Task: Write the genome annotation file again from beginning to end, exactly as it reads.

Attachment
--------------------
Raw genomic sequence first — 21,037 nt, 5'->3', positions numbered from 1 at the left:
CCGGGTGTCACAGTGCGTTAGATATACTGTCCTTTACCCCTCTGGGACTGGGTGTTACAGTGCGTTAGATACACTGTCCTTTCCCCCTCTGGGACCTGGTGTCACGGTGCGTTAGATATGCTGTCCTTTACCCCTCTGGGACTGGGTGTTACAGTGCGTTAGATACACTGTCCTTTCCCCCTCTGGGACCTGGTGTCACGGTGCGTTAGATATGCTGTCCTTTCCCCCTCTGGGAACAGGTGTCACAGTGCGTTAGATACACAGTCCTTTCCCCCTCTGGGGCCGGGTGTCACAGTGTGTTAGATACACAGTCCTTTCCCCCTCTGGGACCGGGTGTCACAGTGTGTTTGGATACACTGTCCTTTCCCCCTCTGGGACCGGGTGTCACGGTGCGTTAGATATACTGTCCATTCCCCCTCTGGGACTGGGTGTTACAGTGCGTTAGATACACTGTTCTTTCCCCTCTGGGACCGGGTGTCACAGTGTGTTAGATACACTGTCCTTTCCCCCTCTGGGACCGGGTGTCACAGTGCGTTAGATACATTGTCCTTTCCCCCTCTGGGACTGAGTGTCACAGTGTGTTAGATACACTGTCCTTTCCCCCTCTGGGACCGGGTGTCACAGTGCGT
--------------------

Raw genomic sequence first — 21,037 nt, 5'->3', positions numbered from 1 at the left:
CCGGGTGTCACAGTGCGTTAGATATACTGTCCTTTACCCCTCTGGGACTGGGTGTTACAGTGCGTTAGATACACTGTCCTTTCCCCCTCTGGGACCTGGTGTCACGGTGCGTTAGATATGCTGTCCTTTACCCCTCTGGGACTGGGTGTTACAGTGCGTTAGATACACTGTCCTTTCCCCCTCTGGGACCTGGTGTCACGGTGCGTTAGATATGCTGTCCTTTCCCCCTCTGGGAACAGGTGTCACAGTGCGTTAGATACACAGTCCTTTCCCCCTCTGGGGCCGGGTGTCACAGTGTGTTAGATACACAGTCCTTTCCCCCTCTGGGACCGGGTGTCACAGTGTGTTTGGATACACTGTCCTTTCCCCCTCTGGGACCGGGTGTCACGGTGCGTTAGATATACTGTCCATTCCCCCTCTGGGACTGGGTGTTACAGTGCGTTAGATACACTGTTCTTTCCCCTCTGGGACCGGGTGTCACAGTGTGTTAGATACACTGTCCTTTCCCCCTCTGGGACCGGGTGTCACAGTGCGTTAGATACATTGTCCTTTCCCCCTCTGGGACTGAGTGTCACAGTGTGTTAGATACACTGTCCTTTCCCCCTCTGGGACCGGGTGTCACAGTGCGT